Health A-Z

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If you have good circulation in your foot, your doctor may treat your foot ulcer with a procedure called debridement. This consists of trimming away diseased tissue. He or she also will remove any nearby callused skin.

The doctor then will apply a dressing. He or she may prescribe specialized footwear to relieve pressure on the ulcerated area. This specialized footwear may be a cast. Or it may be a loosely fitting postoperative walking shoe or sandal that can be worn over a bandage.

Your doctor will need to see you frequently to examine and debride the area. A nurse may need to visit you to change the dressing every several days. Care of a foot ulcer can require multiple visits over weeks or months. The visits will last for as long as it takes for your ulcer to heal completely. If there is a possibility of infection, you may be given antibiotics.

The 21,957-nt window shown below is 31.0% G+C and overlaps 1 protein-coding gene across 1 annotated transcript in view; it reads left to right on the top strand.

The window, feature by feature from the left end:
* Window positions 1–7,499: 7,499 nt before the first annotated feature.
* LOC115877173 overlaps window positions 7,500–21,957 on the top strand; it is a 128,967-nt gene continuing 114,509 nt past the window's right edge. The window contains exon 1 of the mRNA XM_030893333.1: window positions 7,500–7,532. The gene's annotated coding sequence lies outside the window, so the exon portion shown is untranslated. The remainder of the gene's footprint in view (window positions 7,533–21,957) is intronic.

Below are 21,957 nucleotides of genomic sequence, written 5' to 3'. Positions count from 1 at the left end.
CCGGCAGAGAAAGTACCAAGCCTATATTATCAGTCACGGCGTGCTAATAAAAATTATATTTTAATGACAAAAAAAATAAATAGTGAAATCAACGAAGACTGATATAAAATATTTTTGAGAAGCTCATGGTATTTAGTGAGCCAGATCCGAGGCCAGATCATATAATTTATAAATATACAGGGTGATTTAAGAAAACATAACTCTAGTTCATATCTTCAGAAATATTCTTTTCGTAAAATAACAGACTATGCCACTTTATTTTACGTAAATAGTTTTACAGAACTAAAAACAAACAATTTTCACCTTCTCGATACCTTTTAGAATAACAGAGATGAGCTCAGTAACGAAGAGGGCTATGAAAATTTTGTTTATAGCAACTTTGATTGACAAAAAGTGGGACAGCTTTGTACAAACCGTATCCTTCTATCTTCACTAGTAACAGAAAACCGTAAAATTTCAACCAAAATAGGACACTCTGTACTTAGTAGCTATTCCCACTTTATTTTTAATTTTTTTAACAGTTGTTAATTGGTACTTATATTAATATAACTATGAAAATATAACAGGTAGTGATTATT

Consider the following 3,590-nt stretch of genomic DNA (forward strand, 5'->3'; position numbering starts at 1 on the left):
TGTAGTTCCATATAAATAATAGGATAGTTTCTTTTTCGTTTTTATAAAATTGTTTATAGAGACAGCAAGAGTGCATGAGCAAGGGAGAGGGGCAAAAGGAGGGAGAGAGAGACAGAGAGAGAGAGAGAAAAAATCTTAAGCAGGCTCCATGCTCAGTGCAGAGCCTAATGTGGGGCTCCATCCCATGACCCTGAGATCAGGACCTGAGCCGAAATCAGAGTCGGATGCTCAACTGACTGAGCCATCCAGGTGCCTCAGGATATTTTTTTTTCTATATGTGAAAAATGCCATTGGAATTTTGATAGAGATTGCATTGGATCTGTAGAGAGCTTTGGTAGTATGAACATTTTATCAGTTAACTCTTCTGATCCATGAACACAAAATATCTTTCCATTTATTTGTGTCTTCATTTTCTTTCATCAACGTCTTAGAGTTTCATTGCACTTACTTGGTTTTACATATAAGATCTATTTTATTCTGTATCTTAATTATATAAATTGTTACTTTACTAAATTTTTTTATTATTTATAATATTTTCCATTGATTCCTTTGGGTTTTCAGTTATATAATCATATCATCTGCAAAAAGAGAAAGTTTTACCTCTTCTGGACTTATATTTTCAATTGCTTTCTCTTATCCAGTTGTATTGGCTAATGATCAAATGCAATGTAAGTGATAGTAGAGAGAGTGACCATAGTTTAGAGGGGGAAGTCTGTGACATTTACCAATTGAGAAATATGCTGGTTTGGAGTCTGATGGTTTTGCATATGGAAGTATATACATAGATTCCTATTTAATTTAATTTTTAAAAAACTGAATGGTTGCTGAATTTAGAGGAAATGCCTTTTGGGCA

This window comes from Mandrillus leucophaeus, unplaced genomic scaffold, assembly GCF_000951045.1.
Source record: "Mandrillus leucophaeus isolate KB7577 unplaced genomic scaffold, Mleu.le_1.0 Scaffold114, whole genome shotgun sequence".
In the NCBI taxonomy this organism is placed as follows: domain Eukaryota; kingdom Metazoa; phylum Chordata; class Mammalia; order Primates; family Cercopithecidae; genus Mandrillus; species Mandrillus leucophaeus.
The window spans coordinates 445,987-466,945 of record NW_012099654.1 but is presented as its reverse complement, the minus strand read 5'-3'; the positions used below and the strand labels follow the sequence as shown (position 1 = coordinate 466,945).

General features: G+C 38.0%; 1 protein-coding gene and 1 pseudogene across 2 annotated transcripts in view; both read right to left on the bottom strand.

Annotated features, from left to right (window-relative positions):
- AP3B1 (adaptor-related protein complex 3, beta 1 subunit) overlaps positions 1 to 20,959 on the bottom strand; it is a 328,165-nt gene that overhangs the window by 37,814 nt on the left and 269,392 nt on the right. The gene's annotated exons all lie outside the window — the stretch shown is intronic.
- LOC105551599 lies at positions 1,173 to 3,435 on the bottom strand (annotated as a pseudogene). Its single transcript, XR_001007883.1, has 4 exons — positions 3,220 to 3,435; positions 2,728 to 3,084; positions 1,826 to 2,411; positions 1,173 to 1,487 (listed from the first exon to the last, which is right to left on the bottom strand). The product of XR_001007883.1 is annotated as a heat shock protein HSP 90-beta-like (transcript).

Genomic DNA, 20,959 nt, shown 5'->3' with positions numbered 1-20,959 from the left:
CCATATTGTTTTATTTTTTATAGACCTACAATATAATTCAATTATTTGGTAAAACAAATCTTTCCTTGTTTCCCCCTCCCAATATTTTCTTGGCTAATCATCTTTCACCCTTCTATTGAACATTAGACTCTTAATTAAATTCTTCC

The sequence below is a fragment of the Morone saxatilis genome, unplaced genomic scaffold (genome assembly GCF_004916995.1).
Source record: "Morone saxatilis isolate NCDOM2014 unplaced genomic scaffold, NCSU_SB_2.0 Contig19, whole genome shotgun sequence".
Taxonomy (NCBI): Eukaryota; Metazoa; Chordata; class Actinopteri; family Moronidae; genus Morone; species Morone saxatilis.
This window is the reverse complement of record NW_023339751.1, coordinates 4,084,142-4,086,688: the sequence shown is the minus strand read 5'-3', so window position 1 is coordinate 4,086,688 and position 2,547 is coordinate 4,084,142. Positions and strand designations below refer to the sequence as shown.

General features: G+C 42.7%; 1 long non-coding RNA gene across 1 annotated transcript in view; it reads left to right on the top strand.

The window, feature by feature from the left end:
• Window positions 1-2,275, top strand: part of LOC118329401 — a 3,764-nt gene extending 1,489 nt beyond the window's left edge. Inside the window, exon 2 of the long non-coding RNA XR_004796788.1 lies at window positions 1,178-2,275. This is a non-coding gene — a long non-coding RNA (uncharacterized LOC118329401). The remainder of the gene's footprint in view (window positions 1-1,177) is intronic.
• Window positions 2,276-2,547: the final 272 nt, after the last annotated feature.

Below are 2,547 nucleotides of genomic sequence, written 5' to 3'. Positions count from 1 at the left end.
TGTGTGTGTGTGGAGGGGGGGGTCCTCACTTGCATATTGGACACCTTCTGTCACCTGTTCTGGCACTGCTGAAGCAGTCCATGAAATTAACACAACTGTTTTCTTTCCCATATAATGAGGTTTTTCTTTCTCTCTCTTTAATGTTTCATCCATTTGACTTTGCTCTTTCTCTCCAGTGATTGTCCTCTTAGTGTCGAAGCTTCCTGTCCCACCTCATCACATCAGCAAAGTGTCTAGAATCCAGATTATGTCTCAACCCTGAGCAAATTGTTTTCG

Once the ulcer has healed, your doctor may prescribe roomy, well-cushioned footwear. This footwear should not put pressure on vulnerable areas of your feet. This will help to prevent ulcers in the future.

Foot ulcers that do not respond to more conservative therapy may require surgery. In certain situations, without leg surgery, the ulcer may not heal properly.

People with poor circulation may need a procedure or surgery to open one or more blocked arteries in the legs. When possible, doctors will try to open the blockage with angioplasty. This is usually done by threading a deflated balloon with a wire mesh cover (called a stent) into the blocked area. The balloon is inflated. This opens the artery. The stent stays in place to hold the artery open. For more significant blood flow problems, surgery is usually needed to re-route blood flow through the leg using a bypass artery.

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From Health A-Z, Harvard Health Publications. Copyright 2007 by the President and Fellows of Harvard College. All rights reserved. Written permission is required to reproduce, in any manner, in whole or in part, the material contained herein. To make a reprint request, contact Harvard Health Publications. Used with permission of StayWell.

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